A great write-up from OSV News, with a few names you might recognize:

When bishops, other delegates and observers gather in October at the Vatican for the general assembly of the world Synod of Bishops on Synodality, one of the wide-ranging topics they are anticipated to discuss is on the role of permanent deacons in the church. The synod’s working document, published in June, included the reflection question: “How is the ministry of the permanent diaconate to be understood within a missionary synodal church?”

Deacon Dennis Dorner, who oversees diaconate formation for the Archdiocese of Atlanta, said the question is not difficult to answer.

“As a missionary disciple, the first and primary role that we have is to be meeting people where they are, and the only way we can possibly do that is by listening and understanding who they are and what they are dealing with in their lives,” he said. “We then can meet them there (and) have the opportunity to share the message of the Gospel with them.”

Deacon Dorner, who also serves as chairman of the board of directors for the National Association of Diaconate Directors, describes the permanent diaconate as a “bridge” between the clergy and laity, and the sacred and the secular. The crux of the vocation, he said, is listening, which dovetails with what Pope Francis has called for in “a listening church.”

“I certainly see my role as deacon — and I think most of my brother deacons sense that their role — is to be available, to listen to what the needs of the people are,” he said, noting that deacons can then share those needs with priests and bishops. “The very nature of what we’re called to do is synodal, if synodal means listening.”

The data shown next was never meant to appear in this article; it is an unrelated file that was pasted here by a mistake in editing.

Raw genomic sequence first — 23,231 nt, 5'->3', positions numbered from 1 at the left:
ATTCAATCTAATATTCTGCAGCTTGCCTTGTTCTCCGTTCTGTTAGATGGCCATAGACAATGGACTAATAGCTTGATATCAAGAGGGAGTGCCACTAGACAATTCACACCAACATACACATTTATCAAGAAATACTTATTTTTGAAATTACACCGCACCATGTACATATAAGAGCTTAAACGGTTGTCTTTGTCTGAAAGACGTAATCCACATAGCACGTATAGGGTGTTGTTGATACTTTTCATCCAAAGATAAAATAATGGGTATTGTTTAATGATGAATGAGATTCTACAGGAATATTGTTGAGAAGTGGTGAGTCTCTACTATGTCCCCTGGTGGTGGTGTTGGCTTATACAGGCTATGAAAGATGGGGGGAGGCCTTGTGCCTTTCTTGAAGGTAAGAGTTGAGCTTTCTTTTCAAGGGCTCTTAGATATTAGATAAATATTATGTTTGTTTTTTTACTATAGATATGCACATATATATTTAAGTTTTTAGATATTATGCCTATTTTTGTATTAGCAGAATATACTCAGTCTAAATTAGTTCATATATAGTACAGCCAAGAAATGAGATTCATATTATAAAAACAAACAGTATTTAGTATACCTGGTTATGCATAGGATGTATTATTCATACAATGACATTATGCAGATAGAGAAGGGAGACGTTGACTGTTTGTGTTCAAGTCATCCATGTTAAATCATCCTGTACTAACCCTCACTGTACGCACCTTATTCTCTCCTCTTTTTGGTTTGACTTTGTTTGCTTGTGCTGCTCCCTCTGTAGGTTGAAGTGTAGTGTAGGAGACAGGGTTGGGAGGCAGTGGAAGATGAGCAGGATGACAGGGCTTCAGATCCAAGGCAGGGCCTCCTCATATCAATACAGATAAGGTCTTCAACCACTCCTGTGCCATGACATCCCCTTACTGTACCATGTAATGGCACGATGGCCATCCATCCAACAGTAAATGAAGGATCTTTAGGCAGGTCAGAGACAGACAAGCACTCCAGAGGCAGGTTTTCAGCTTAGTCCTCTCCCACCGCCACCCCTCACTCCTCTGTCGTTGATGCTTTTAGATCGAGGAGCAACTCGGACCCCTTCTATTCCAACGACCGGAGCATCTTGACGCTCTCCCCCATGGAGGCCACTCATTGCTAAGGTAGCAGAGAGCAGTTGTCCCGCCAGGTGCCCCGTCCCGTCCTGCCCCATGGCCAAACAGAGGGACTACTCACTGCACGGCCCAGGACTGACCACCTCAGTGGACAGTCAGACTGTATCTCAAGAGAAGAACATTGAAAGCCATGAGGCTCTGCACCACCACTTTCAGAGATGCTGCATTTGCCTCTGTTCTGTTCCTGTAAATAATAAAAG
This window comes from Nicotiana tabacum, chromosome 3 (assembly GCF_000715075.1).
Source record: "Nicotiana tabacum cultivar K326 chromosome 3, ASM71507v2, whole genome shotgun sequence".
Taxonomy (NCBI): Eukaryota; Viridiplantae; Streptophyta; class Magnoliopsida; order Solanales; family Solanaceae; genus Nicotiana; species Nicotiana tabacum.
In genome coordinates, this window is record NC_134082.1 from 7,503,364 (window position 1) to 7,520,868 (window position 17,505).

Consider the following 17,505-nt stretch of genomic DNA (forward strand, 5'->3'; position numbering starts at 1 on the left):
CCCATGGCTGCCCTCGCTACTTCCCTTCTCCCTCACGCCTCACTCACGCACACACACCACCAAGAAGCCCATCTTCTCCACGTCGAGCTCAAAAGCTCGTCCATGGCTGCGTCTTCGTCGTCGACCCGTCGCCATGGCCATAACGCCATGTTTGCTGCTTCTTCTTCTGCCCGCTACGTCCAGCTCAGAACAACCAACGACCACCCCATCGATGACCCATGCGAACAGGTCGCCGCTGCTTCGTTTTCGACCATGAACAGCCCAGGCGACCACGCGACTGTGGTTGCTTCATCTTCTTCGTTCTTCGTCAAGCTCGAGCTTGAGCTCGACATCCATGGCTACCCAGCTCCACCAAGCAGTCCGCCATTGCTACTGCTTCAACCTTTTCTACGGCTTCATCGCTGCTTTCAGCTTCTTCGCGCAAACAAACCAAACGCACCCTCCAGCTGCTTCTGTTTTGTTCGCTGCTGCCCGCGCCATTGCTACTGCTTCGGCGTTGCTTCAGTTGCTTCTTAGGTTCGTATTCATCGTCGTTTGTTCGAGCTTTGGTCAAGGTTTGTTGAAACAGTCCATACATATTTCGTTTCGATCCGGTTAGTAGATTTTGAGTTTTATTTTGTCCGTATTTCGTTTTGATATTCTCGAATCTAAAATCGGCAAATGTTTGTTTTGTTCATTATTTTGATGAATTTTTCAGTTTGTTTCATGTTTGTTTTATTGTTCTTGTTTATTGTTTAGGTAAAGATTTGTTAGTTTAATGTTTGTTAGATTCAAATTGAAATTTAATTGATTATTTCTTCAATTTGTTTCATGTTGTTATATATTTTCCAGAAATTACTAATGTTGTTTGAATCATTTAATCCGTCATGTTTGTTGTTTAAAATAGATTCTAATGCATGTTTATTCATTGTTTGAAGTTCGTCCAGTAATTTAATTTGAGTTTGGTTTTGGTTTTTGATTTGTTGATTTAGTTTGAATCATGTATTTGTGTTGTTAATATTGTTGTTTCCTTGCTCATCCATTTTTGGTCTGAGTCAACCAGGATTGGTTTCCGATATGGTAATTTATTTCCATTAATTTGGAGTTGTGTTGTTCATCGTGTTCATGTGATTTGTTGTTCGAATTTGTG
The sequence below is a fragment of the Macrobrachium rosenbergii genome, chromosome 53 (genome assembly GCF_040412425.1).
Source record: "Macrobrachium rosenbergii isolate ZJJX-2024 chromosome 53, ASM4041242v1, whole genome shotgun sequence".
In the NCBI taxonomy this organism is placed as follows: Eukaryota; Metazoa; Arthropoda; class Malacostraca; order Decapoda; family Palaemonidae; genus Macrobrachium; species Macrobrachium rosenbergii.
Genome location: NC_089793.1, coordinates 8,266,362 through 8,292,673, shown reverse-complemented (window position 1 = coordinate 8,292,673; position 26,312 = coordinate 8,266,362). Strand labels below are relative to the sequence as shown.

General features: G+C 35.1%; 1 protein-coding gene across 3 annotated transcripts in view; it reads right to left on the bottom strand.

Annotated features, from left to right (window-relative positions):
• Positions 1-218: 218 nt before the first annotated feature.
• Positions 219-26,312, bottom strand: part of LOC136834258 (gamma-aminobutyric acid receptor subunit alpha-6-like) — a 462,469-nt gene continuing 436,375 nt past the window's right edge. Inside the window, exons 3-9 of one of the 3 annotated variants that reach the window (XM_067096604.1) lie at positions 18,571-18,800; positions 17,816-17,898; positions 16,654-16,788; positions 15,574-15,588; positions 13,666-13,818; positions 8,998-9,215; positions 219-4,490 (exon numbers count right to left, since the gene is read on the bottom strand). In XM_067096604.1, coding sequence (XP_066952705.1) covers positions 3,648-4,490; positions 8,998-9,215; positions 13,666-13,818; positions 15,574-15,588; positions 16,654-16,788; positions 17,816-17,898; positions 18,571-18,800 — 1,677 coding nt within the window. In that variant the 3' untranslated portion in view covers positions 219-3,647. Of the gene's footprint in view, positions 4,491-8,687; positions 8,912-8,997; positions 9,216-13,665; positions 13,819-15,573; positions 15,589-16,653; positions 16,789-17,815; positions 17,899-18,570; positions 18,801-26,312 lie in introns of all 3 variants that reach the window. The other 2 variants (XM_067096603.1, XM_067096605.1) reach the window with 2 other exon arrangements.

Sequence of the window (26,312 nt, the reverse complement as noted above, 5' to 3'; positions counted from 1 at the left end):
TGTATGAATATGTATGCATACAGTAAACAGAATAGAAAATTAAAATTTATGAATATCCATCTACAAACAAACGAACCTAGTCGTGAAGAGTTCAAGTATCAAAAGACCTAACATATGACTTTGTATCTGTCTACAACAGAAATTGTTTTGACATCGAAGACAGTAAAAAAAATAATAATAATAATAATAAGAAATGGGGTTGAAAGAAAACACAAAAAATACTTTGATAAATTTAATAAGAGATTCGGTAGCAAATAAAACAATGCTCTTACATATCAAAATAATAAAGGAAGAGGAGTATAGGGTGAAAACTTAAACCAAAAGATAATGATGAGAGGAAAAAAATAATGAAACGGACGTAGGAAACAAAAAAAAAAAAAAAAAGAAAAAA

When Pope Francis opened the Synod on Synodality Oct. 9, 2021, he said, “The Synod then offers us the opportunity to become a listening church, to break out of our routine and pause from our pastoral concerns in order to stop and listen. To listen to the Spirit in adoration and prayer. … To listen to our brothers and sisters speak of their hopes and of the crises of faith present in different parts of the world, of the need for a renewed pastoral life and of the signals we are receiving from those on the ground.”

Deacon Scott Dodge, director of the diaconate office for the Diocese of Salt Lake City, said ministry of the permanent diaconate, while pastoral, differs from that of priests, because it “is not primarily about making the sacraments available.”

Rather, he said, “deacons make the church present in an institutional and sacramental way in places where the hierarchy usually isn’t and often cannot be. … I think this contributes a lot to synodality.”

Read it all.